I'm glad you had a good experience - I'm not saying mine was awful, simply that it threw me into a world of privately-educated people whose behaviour, I have to say, I sometimes found quite baffling. Some of the otherwise loveliest people I know nevertheless exuded the odd combination of apparent confidence and fear of being 'caught out' which seems to be the result of a private education.

I met loads of wonderful, kind, intellectually open people - I'm happy still to count many as friends - but the further I went in terms of academic level of study, the fewer state-educated people I found around me - and many of those had gone to grammars. At undergraduate level, there are clearly a decent number of state-educated people around - but on my masters there were fewer, and for my doctorate fewer still.

I'm also drawing on anecdotes and experiences of friends and acquaintances who have been involved in the admissions process. I get the impression from this that many college fellows are passionate about a fair intake, and will do whatever they can to encourage this; but I did once hear a young, macho academic bragging about how much fun it is to get to 'break' an applicant. He meant it in the spirit of a kind of sportsmanship, not as an unkindness, but it's an approach which would be unlikely to bring out the best in applicants schooled in a less adversarial environment. I see this as a *cultural* difference, which the divided school system exacerbates.

Tim Bidie's picture
Fri, 18/05/2012 - 14:36

My apologies for my lack of knowledge.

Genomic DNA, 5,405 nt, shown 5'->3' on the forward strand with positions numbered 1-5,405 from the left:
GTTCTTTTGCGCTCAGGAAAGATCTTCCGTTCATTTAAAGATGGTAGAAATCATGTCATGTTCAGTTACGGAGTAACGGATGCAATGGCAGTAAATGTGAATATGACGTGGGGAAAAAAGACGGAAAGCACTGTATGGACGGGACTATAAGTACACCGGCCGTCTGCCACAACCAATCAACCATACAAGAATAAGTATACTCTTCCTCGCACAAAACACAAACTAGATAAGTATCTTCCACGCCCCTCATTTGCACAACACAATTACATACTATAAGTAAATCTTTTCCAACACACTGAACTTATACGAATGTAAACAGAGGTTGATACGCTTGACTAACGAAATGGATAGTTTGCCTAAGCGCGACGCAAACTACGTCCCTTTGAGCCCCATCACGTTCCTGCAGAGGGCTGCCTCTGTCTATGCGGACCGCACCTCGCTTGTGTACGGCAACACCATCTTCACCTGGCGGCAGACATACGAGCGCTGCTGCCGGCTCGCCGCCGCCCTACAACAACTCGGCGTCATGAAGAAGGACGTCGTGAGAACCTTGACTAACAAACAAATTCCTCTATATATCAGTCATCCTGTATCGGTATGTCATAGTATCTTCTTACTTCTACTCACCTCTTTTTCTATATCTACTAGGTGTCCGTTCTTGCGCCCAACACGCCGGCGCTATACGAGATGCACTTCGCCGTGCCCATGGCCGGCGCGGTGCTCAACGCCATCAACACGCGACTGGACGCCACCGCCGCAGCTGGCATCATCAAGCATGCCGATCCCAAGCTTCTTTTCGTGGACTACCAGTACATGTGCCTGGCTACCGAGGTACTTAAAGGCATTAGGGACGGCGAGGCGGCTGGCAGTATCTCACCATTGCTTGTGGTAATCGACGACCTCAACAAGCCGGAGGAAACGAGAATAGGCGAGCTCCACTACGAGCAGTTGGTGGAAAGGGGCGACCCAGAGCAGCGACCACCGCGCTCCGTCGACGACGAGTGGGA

What, exactly, is a truly comprehensive system of education?

What does the term mean?

Ricky-Tarr's picture
Fri, 18/05/2012 - 15:10

Tim


It's a system that was pioneered by Procrustes in Ancient Attica where pupils are forced to attend a one-size-fits-all school whether they are suited to it or not, whether their parents wish them to or not, and no one has any choice or discretion in the matter.

The aim is to ensure that every local school is a social microcosm of its catchment area. Such a school will have a certain proportion of academically able children, a big chunk of middle ability kids, and a certain proportion of strugglers. Equally, socio-economic categories will be represented in the school in rough proportion to their existence in society at large.

Many of our current schools are CINOs - comprehensives in name only. They very often take a huge proportion of their intake from social housing and have high FSM in consequence. Alternatively, they are set in leafy suburbs, into which working class people are discouraged from entering by a proliferation of Neighbourhood Watch signs and a degree of partiality on the part of the local constabulary. These schools educate the children of the white collar, public sector salariat and the children of professionals who do not opt for independent schools.

Both the current arrangements and comprehensive utopianism advanced here as an improvement are sustained by the belief that schools are good or bad, successful or unsuccessful, purely as a function of their intake. Teachers can, and do, make no difference. Curriculum ditto. In the end, it is held, it's all down to IQ and parental background.

No one, of course, admits this because it smacks of snobbery, eugenics and (in some circumstances) racism.

It is the received opinion of the education establishment.

No normal person believes a word of it.

In my view it's simple. A truly comprehensive system would mean no private schools at all and strict catchment-based admissions. You go to your local school and that's it.

Of course I don't think that such an extreme arrangement would ever be put into practice - just that the nearer you get to it, the better the opportunities for the many and the greater the incentive for families who might otherwise go private to invest, instead, in the local community and the local school.

Rebecca Hanson's picture
Fri, 18/05/2012 - 15:20

Tim about 150 of use were in a meeting in Committee Room 14 of the Houses of Parliament yesterday evening.

It was a talk by Pasi Sahlberg who seems to pretty much run Finnish education which Michael Gove talks so highly of. He wrote this book http://www.amazon.co.uk/Finnish-Lessons-Educational-Change-Finland/dp/08...